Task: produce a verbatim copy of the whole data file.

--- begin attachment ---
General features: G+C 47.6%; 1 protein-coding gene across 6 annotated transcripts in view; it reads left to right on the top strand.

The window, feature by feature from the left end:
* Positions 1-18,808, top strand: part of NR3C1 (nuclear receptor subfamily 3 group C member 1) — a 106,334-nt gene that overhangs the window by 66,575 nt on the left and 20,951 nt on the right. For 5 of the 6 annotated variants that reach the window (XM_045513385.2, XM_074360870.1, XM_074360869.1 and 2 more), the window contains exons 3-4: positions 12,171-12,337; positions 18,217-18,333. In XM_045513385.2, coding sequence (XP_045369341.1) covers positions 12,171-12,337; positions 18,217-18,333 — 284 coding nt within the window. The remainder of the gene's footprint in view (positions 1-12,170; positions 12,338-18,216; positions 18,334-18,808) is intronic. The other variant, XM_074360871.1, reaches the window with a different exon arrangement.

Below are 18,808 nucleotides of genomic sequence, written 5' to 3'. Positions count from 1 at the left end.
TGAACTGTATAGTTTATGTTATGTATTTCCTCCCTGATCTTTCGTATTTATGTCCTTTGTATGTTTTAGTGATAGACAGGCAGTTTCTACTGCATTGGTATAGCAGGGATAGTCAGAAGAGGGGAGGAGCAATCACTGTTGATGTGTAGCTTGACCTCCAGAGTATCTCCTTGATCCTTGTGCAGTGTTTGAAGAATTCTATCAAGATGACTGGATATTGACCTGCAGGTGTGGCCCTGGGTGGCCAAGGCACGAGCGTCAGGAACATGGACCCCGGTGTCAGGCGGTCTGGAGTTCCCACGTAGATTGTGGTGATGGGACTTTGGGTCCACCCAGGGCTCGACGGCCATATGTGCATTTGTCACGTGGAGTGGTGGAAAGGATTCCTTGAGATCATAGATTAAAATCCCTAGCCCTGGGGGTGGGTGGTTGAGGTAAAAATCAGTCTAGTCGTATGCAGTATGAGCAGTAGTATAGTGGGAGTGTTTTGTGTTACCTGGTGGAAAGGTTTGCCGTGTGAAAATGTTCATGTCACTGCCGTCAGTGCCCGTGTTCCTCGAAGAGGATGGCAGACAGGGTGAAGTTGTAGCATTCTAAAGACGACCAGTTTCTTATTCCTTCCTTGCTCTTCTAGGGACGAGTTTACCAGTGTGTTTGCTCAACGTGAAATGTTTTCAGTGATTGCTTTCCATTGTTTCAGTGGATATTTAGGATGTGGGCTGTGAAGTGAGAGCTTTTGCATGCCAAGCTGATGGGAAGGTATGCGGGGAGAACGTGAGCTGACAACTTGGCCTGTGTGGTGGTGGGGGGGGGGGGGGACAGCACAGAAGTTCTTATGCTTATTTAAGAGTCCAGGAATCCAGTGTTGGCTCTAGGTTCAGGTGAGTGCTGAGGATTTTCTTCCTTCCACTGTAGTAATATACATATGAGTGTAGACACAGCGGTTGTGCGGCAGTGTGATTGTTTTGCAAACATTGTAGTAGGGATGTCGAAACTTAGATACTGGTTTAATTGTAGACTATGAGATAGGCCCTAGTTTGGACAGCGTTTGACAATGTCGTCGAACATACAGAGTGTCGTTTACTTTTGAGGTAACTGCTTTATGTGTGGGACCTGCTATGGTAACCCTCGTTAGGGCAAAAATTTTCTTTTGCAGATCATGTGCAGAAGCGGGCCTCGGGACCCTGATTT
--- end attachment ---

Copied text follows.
General features: G+C 47.6%; 1 protein-coding gene across 6 annotated transcripts in view; it reads left to right on the top strand.

The window, feature by feature from the left end:
* Positions 1-18,808, top strand: part of NR3C1 (nuclear receptor subfamily 3 group C member 1) — a 106,334-nt gene that overhangs the window by 66,575 nt on the left and 20,951 nt on the right. For 5 of the 6 annotated variants that reach the window (XM_045513385.2, XM_074360870.1, XM_074360869.1 and 2 more), the window contains exons 3-4: positions 12,171-12,337; positions 18,217-18,333. In XM_045513385.2, coding sequence (XP_045369341.1) covers positions 12,171-12,337; positions 18,217-18,333 — 284 coding nt within the window. The remainder of the gene's footprint in view (positions 1-12,170; positions 12,338-18,216; positions 18,334-18,808) is intronic. The other variant, XM_074360871.1, reaches the window with a different exon arrangement.

Below are 18,808 nucleotides of genomic sequence, written 5' to 3'. Positions count from 1 at the left end.
TGAACTGTATAGTTTATGTTATGTATTTCCTCCCTGATCTTTCGTATTTATGTCCTTTGTATGTTTTAGTGATAGACAGGCAGTTTCTACTGCATTGGTATAGCAGGGATAGTCAGAAGAGGGGAGGAGCAATCACTGTTGATGTGTAGCTTGACCTCCAGAGTATCTCCTTGATCCTTGTGCAGTGTTTGAAGAATTCTATCAAGATGACTGGATATTGACCTGCAGGTGTGGCCCTGGGTGGCCAAGGCACGAGCGTCAGGAACATGGACCCCGGTGTCAGGCGGTCTGGAGTTCCCACGTAGATTGTGGTGATGGGACTTTGGGTCCACCCAGGGCTCGACGGCCATATGTGCATTTGTCACGTGGAGTGGTGGAAAGGATTCCTTGAGATCATAGATTAAAATCCCTAGCCCTGGGGGTGGGTGGTTGAGGTAAAAATCAGTCTAGTCGTATGCAGTATGAGCAGTAGTATAGTGGGAGTGTTTTGTGTTACCTGGTGGAAAGGTTTGCCGTGTGAAAATGTTCATGTCACTGCCGTCAGTGCCCGTGTTCCTCGAAGAGGATGGCAGACAGGGTGAAGTTGTAGCATTCTAAAGACGACCAGTTTCTTATTCCTTCCTTGCTCTTCTAGGGACGAGTTTACCAGTGTGTTTGCTCAACGTGAAATGTTTTCAGTGATTGCTTTCCATTGTTTCAGTGGATATTTAGGATGTGGGCTGTGAAGTGAGAGCTTTTGCATGCCAAGCTGATGGGAAGGTATGCGGGGAGAACGTGAGCTGACAACTTGGCCTGTGTGGTGGTGGGGGGGGGGGGGGACAGCACAGAAGTTCTTATGCTTATTTAAGAGTCCAGGAATCCAGTGTTGGCTCTAGGTTCAGGTGAGTGCTGAGGATTTTCTTCCTTCCACTGTAGTAATATACATATGAGTGTAGACACAGCGGTTGTGCGGCAGTGTGATTGTTTTGCAAACATTGTAGTAGGGATGTCGAAACTTAGATACTGGTTTAATTGTAGACTATGAGATAGGCCCTAGTTTGGACAGCGTTTGACAATGTCGTCGAACATACAGAGTGTCGTTTACTTTTGAGGTAACTGCTTTATGTGTGGGACCTGCTATGGTAACCCTCGTTAGGGCAAAAATTTTCTTTTGCAGATCATGTGCAGAAGCGGGCCTCGGGACCCTGATTT